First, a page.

The remarkable increases in agricultural production have been achieved in past decades with practices that are more dependent on external inputs and improved crop varieties. The energy intensive agricultural practices using fertilizers for nutrition, agrochemicals for plant protection and mechanization for farm operations, may yield short term economic gains, but lack long term ecological sustainability. Integration of crop species and animals in production systems lead to interaction among production components, which is essential for attaining sustainability. Furthermore, in recent times, the approach has been enlarged to combine trees, annual crops, perennial herbs and animals (Agro forestry). Sustainable agriculture or sustainable farming has many definitions, depending upon various aspects on which individuals place emphasis.
Nutritional requirement of crop plants can also be met out by recycling and use of biological inputs. Replenishment of nutrients is a critical need of present age. Due to bulkiness, transport and cost per unit nutrient and high cost of incorporation, sudden and total shift to organic manures is impractical. Gradually, proportion of organic manures can be increased in plant nutrient management system, to attain nutritional sustainability. Dependence on forests for biomass may prove nonsustainable practice in long run. For maximizing biomass content, we need to consider trees, herbs, perennial vines and species requiring very less moisture and producing biomass, even in dry season. Symbiotic (legume-rhizobia) and asymbiotic (Azotobacter, Azospirillum) associations lead to enhanced nutrient availability. Micro organisms play important role in breakdown of organic matter (composting). Nowadays, earthworms and microbial cultures are used to accelerate the process of bio mass break down. Phosphate Solubilising Bacteria (PSB) and Vescicular Arbuscular Mycorrhiza (VAM) play important role in enhancing nutrient and water uptake by plant.
As far as the resource utilization is concerned, there is need to design farming systems in the most appropriate manner. Over exploitation of natural resources also lead to loss of sustainability. The water depletion must be matched by annual recharge during the rainy season. Incorporation of trees in the production system, may lead to enhanced nutrient and water use efficiency. With respect to water requirement, farm sustainability would be high if it meets its water requirement internally through rain water harvesting and saving of water in water bodies. Water use efficiency can also be improved by providing irrigation at critical stages of crop growth.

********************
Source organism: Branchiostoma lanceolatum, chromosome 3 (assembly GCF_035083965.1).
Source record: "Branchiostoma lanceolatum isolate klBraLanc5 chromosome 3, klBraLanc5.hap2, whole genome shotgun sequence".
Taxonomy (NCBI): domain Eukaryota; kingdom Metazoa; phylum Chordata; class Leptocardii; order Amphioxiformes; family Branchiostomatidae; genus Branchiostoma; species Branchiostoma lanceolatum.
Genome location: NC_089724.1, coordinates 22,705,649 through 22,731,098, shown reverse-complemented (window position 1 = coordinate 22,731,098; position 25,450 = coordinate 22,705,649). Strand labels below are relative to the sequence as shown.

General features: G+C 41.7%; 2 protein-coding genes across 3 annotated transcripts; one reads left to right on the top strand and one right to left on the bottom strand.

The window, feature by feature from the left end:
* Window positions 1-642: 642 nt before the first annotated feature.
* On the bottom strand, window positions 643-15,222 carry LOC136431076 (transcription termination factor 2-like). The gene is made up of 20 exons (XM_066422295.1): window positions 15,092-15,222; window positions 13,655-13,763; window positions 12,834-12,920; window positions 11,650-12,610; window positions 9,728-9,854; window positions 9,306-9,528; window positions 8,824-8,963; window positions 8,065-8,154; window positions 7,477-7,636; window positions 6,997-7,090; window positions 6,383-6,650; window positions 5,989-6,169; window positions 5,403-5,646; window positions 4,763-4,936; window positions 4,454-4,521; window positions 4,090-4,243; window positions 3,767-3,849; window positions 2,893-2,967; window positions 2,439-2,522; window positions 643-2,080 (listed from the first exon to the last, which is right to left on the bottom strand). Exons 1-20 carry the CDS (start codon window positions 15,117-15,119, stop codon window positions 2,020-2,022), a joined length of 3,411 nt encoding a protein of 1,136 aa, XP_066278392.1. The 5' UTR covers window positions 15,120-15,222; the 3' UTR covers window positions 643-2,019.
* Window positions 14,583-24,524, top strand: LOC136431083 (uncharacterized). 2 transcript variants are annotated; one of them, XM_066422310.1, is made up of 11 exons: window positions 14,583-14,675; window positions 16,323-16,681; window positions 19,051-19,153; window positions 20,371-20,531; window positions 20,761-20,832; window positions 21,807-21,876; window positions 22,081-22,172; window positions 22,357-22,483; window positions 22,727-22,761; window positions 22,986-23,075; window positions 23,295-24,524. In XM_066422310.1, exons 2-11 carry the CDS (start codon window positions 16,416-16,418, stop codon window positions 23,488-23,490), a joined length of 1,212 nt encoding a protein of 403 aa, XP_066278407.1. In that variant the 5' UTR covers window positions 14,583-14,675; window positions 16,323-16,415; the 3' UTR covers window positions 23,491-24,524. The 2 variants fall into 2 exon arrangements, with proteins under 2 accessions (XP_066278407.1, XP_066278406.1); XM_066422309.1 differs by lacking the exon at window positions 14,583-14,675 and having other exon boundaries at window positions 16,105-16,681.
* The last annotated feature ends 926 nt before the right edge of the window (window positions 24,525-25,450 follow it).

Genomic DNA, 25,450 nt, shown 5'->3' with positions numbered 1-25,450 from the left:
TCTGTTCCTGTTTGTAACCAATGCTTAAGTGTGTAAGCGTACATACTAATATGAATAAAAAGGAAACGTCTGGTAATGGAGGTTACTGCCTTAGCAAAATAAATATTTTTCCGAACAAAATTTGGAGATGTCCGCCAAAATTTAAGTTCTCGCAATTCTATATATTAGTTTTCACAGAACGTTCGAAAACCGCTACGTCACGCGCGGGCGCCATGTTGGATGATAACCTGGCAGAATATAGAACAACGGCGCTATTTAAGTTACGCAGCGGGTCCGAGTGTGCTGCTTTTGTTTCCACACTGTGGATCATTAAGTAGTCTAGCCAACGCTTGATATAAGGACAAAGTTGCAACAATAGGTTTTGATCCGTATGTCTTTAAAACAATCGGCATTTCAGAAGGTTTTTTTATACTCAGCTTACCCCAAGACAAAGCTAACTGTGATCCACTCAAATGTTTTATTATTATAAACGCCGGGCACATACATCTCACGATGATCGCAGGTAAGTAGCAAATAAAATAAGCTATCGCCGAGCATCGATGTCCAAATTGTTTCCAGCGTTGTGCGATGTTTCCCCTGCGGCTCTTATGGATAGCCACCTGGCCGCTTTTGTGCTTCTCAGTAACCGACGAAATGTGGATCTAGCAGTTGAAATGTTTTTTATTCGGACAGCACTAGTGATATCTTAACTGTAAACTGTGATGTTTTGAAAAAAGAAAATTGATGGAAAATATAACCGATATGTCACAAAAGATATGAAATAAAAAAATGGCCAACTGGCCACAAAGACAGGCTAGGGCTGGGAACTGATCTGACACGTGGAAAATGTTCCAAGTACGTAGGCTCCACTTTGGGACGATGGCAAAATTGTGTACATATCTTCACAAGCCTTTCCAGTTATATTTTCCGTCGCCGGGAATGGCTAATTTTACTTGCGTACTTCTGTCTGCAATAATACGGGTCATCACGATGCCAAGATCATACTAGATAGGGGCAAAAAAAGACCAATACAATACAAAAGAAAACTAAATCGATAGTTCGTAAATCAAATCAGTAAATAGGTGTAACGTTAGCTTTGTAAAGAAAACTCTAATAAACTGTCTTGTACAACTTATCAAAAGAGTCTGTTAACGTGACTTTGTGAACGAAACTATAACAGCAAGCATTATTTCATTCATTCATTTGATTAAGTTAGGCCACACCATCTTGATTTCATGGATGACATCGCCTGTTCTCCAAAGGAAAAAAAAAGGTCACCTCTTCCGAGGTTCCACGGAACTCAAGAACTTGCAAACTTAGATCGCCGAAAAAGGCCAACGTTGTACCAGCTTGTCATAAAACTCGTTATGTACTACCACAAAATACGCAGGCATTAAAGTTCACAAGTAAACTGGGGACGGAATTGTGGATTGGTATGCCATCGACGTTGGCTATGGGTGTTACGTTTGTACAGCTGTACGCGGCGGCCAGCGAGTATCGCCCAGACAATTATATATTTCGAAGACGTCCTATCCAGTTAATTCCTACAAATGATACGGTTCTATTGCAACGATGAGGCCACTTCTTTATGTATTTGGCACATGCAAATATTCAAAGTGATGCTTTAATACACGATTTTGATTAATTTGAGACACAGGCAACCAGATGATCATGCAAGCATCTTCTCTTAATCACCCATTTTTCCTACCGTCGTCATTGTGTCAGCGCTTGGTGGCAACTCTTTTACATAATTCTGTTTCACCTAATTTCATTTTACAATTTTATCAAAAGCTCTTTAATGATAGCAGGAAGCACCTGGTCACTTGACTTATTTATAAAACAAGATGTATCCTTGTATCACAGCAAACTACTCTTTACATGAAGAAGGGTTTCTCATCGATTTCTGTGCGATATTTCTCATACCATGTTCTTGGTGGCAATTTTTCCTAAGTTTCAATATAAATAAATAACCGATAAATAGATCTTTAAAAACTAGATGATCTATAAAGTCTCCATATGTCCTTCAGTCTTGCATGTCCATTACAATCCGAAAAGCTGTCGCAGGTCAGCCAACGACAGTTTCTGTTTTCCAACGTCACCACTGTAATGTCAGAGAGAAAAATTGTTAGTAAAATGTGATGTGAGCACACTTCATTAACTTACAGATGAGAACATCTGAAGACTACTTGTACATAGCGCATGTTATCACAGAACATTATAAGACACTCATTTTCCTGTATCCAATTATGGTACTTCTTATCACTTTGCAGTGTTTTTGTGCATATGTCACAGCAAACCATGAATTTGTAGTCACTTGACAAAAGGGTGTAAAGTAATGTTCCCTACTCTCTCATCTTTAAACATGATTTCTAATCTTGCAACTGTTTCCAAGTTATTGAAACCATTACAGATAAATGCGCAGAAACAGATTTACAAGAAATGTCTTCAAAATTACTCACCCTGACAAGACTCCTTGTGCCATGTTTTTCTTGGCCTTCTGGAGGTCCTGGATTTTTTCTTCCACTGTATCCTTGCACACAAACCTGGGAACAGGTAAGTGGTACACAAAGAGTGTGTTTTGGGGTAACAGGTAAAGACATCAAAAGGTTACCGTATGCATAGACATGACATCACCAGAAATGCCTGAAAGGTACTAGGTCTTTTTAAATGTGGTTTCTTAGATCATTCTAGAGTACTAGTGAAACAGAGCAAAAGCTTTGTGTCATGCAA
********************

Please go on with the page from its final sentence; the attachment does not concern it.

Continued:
Germplasm conservation is another aspect in achieving sustainability. Following traditional agriculture, every year some seeds of native varieties must be kept for sowing next year, so as to conserve native germplasm. In some adverse conditions, local/native varieties perform much better than the improved varieties. Therefore it is better to have a mix of native and improved varieties. Improved varieties mainly aim at high yields, irrespective of high disease and insect pests incidence. Among control measures first preference is given to chemical control, while for the sustainability aspect, large farm community efforts should be made on adopting biological and cultural control of disease and insect-pests.
Agriculture is said to be sustainable, when it is in harmony with natural cycles, especially those of carbon, nitrogen, water and energy. The most widely known sustainable agricultural practices include permaculture, nature farming, biodynamic farming and ecological agriculture. Sustainability in farming cannot be achieved through short-term measures or within a short period of time. To attain this sustainability, first we need to sustain our interest and determination through experiences, which may not always be pleasant. But a resourceful farm is an eventual reward, with the capacity to withstand environmental stresses and meet not only the current needs but also serve the future generations.